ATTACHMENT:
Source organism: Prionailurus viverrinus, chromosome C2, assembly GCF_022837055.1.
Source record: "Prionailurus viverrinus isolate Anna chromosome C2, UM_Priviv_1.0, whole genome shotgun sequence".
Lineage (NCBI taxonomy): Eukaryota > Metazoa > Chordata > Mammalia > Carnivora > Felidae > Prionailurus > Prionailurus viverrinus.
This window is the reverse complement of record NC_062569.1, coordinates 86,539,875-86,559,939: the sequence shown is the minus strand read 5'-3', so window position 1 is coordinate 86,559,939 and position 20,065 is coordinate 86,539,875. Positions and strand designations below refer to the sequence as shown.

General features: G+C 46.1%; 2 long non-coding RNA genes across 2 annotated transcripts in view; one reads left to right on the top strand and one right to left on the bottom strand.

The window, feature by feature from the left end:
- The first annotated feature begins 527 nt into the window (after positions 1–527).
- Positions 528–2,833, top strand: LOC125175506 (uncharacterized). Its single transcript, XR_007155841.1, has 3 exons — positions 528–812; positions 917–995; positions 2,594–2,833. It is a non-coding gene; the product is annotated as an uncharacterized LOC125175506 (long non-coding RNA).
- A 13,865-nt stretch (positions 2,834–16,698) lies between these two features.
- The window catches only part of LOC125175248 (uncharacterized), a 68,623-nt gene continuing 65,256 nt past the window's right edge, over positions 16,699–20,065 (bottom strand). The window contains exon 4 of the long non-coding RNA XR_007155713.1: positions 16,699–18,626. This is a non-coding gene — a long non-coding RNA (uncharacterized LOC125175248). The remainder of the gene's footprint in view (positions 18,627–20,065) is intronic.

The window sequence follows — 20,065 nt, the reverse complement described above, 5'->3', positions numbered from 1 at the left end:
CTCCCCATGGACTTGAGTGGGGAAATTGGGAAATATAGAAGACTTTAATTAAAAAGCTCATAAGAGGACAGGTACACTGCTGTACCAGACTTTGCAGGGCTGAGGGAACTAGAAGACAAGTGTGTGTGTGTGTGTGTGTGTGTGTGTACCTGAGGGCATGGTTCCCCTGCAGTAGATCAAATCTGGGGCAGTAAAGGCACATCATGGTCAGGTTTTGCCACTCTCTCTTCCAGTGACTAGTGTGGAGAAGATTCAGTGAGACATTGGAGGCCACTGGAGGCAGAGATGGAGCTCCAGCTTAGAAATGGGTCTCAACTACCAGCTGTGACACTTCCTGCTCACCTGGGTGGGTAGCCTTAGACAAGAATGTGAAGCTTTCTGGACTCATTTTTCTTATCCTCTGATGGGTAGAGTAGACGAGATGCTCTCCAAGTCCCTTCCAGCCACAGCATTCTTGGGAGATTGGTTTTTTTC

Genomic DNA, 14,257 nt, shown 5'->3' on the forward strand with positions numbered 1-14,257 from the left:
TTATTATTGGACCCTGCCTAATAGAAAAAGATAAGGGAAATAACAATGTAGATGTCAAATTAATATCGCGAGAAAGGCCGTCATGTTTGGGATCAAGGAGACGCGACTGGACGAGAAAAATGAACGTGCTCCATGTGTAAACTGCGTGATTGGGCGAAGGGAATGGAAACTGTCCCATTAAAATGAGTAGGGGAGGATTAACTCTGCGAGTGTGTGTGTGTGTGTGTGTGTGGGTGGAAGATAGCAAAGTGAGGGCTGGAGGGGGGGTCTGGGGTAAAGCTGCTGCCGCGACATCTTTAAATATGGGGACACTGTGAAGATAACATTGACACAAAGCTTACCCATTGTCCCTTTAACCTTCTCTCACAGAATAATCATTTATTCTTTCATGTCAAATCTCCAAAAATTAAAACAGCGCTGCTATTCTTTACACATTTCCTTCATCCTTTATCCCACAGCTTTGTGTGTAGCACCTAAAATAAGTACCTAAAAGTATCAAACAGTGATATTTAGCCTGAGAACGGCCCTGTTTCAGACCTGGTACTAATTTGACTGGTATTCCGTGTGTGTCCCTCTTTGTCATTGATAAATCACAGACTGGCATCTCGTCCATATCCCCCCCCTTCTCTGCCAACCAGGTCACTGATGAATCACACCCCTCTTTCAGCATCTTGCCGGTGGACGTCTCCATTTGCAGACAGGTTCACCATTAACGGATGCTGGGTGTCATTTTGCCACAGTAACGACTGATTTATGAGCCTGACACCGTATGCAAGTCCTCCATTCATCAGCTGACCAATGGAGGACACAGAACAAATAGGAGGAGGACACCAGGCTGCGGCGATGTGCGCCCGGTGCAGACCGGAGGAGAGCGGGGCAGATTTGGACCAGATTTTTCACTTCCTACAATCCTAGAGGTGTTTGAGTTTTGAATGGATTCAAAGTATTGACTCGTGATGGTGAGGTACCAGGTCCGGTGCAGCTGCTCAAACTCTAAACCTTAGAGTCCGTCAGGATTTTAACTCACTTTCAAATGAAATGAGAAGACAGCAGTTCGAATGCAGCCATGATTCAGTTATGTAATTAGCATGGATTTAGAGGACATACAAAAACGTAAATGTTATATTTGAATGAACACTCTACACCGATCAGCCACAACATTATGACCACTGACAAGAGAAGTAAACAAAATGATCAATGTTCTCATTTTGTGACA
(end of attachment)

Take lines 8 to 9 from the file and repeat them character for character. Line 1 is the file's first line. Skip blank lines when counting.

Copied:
- Positions 528–2,833, top strand: LOC125175506 (uncharacterized). Its single transcript, XR_007155841.1, has 3 exons — positions 528–812; positions 917–995; positions 2,594–2,833. It is a non-coding gene; the product is annotated as an uncharacterized LOC125175506 (long non-coding RNA).
- A 13,865-nt stretch (positions 2,834–16,698) lies between these two features.